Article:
Some of the earliest surviving colour photographs – which turned up in a cupboard in Hampshire – have now gone on show to the public for the first time.

The 700 ‘forgotten’ autochromes, each found wrapped in newspaper, were captured by Lionel de Rothschild, a banker who experimented with the process between 1908-1912.

Hailed as the country’s largest collection of autochromes they lay languishing in darkness in Exbury House, Hampshire until they were discovered by Lionel’s grandson.

The autochrome process was the first practical system of colour photography.

It was invented in 1903 by Auguste and Louis Lumière who, four years later, introduced autochrome plates they made at their base in Lyons, France. The plates had to be examined through a viewer.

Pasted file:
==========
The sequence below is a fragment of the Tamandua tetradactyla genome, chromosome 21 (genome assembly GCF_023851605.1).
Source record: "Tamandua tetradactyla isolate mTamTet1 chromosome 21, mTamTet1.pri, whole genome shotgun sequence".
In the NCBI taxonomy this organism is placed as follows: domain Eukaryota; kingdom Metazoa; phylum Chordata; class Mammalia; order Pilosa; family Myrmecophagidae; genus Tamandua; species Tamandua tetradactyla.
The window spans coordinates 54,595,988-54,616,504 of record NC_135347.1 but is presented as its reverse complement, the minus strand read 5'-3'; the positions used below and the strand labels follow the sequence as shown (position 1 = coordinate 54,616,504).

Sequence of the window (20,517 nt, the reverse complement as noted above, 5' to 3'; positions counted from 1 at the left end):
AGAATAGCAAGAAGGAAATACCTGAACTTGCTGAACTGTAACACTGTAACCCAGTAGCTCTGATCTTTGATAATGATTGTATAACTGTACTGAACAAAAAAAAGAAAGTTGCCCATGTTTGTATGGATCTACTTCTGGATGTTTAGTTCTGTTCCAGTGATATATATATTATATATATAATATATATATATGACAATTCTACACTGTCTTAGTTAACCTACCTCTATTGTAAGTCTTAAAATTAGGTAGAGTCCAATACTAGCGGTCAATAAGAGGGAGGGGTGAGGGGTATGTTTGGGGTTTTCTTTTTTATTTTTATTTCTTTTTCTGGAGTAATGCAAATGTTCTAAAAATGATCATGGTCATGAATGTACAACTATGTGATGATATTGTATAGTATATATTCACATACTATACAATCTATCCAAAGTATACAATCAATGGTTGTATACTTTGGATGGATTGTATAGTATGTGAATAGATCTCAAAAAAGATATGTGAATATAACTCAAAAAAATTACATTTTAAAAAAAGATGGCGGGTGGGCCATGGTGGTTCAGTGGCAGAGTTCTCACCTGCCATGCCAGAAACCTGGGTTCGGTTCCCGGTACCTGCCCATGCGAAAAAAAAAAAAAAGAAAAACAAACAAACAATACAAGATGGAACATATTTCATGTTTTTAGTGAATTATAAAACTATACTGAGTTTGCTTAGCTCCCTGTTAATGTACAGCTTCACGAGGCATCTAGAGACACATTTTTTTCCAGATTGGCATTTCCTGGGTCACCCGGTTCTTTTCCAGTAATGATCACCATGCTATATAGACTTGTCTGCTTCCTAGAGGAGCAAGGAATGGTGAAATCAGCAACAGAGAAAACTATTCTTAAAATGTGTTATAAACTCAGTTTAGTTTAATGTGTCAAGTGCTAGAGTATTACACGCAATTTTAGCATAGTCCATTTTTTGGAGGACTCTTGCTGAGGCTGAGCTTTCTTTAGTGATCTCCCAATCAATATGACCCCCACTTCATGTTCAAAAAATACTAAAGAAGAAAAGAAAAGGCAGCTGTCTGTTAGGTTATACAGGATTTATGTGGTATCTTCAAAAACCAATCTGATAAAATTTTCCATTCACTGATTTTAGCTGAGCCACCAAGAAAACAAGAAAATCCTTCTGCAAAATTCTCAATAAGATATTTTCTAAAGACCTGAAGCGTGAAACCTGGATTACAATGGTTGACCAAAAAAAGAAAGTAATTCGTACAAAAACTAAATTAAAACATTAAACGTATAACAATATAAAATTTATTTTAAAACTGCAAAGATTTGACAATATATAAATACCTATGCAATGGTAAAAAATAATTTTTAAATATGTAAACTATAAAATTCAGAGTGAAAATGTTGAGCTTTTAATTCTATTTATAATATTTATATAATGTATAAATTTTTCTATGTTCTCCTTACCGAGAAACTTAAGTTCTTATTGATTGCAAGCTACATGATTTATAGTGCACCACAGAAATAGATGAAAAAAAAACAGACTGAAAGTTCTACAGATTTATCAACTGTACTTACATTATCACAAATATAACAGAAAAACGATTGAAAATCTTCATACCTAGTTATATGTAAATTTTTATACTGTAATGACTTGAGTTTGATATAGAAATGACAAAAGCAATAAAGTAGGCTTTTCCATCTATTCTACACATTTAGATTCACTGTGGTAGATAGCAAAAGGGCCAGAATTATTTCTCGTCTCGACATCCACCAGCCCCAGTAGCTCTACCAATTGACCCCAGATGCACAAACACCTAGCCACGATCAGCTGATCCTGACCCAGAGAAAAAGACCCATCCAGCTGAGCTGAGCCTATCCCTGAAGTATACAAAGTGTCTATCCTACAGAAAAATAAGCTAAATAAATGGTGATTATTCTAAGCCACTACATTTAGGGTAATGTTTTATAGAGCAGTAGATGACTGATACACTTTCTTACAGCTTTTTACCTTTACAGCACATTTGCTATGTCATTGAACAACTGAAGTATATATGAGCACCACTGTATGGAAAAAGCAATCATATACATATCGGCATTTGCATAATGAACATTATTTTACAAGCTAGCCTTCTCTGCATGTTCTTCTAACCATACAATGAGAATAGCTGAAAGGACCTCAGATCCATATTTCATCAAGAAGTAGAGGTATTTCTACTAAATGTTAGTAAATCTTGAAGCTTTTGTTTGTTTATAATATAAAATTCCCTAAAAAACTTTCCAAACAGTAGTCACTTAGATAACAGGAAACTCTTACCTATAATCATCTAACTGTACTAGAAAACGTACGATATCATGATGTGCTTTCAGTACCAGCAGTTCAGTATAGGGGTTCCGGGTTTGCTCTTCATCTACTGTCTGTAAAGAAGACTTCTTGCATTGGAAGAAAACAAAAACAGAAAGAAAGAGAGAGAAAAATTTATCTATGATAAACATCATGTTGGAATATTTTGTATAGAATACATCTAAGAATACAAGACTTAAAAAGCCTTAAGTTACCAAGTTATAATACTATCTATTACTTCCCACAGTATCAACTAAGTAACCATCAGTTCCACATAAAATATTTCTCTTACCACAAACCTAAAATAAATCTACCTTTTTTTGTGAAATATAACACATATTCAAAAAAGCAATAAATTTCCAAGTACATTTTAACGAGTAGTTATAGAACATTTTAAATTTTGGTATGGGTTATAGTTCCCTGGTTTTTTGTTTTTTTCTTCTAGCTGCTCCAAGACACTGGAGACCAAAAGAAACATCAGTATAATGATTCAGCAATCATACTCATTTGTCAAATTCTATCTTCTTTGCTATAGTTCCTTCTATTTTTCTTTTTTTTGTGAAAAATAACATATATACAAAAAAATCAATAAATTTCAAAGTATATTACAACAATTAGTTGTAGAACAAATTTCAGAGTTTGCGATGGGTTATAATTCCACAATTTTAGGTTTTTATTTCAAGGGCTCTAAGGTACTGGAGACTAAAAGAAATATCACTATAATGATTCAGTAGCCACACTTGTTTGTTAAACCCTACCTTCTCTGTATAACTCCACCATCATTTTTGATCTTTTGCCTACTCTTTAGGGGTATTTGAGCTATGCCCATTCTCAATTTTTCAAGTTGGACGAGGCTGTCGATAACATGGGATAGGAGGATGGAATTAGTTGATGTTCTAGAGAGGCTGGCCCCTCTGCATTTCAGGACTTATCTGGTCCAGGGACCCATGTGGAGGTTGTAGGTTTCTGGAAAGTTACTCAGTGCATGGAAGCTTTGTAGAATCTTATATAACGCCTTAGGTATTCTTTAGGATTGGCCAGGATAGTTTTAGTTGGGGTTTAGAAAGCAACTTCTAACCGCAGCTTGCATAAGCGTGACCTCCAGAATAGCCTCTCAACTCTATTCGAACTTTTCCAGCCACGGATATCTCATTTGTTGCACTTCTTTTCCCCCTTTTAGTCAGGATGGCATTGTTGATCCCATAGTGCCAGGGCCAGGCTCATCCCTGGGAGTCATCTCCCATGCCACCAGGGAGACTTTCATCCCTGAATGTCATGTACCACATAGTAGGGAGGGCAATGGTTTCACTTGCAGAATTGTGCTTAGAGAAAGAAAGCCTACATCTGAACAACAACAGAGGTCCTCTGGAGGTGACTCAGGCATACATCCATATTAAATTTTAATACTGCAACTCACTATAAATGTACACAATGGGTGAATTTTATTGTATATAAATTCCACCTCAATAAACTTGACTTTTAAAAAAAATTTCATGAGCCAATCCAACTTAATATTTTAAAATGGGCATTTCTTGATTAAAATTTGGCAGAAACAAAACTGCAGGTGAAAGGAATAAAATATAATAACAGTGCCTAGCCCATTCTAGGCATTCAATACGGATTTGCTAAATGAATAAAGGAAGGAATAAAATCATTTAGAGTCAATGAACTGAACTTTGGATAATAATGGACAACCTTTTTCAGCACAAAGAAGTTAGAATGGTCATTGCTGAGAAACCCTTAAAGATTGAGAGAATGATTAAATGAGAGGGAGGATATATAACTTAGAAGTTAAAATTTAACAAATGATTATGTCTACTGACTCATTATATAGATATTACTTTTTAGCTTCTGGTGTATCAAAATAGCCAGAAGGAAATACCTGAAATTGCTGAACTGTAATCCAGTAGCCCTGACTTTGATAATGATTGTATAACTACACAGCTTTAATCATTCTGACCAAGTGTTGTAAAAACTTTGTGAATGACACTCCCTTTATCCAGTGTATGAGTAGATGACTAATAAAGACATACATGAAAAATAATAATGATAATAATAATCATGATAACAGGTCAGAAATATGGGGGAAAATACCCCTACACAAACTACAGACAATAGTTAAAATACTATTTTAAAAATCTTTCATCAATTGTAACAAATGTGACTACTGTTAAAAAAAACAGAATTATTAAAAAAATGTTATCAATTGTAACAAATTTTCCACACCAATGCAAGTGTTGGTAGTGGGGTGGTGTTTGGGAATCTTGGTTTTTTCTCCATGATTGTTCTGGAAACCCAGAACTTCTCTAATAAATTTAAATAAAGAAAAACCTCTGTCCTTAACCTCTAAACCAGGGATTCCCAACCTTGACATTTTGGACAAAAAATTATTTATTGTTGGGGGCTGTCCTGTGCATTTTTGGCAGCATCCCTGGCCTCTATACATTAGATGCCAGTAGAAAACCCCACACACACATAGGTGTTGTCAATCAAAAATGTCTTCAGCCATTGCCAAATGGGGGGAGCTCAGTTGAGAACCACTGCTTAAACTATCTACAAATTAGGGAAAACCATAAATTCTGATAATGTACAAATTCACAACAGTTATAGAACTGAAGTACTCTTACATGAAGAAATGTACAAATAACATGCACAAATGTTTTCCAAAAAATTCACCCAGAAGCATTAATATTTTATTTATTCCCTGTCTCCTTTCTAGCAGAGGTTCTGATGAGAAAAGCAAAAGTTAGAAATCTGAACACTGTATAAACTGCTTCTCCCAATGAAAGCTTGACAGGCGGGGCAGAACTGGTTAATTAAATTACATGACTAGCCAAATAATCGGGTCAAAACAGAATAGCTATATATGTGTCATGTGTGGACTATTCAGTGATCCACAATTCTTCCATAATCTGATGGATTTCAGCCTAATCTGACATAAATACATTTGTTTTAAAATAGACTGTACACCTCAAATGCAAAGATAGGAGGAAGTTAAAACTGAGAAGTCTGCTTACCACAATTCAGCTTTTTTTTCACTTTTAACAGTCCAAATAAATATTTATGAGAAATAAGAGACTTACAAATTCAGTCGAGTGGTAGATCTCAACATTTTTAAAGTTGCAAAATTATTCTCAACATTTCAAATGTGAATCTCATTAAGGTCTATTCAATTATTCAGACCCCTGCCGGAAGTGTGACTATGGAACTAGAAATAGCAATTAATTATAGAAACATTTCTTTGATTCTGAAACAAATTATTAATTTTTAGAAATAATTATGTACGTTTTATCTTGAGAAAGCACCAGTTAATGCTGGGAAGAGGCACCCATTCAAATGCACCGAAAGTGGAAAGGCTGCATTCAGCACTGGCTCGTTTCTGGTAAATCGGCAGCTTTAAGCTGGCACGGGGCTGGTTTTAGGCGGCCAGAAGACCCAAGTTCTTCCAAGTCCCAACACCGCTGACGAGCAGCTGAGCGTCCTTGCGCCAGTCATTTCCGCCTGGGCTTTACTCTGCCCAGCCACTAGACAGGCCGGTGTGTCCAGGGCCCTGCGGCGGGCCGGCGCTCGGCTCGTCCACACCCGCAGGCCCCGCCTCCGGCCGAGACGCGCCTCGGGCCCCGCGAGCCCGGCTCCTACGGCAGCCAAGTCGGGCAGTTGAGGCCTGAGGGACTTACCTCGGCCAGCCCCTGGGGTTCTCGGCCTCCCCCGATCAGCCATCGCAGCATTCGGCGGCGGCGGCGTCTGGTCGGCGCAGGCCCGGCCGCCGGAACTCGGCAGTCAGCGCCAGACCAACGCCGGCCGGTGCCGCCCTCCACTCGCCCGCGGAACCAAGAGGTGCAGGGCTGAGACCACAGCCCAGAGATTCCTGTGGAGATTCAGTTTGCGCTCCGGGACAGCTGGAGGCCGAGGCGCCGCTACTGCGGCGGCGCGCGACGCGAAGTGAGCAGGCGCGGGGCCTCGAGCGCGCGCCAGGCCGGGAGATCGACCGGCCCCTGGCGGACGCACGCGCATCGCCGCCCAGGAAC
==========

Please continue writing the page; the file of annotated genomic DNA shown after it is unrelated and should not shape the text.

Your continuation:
The treasure trove includes what is believed to be the earliest surviving colour photo of King Edward VII in Highland costume, dating from September 1909.

‘It’s hard to explain the quality of the colour and imagine the astonishment when autochromes were first displayed,’ said Victor Gray, co-ordinator of an upcoming exhibition of the photos.

‘The plates have been cleaned and conserved and, as soon as they are lit, they release the image of a world remote to us in time and style, yet dressed in the same colours as the world around us today,’ he added.

The Colours of Another Age exhibition runs at Exbury from 1 May-27 September. For details call 023 8089 1203. Visit

? For more on this story see the printed version of Amateur Photographer magazine which goes on sale on Tuesdays


Picture: This image of Lionel de Rothschild’s fiancee, Marie-Louise Beer, was captured in 1912. However, other images in the collection are believed to date back to 1908

Autochrome images

Credit: The Rothschild Archive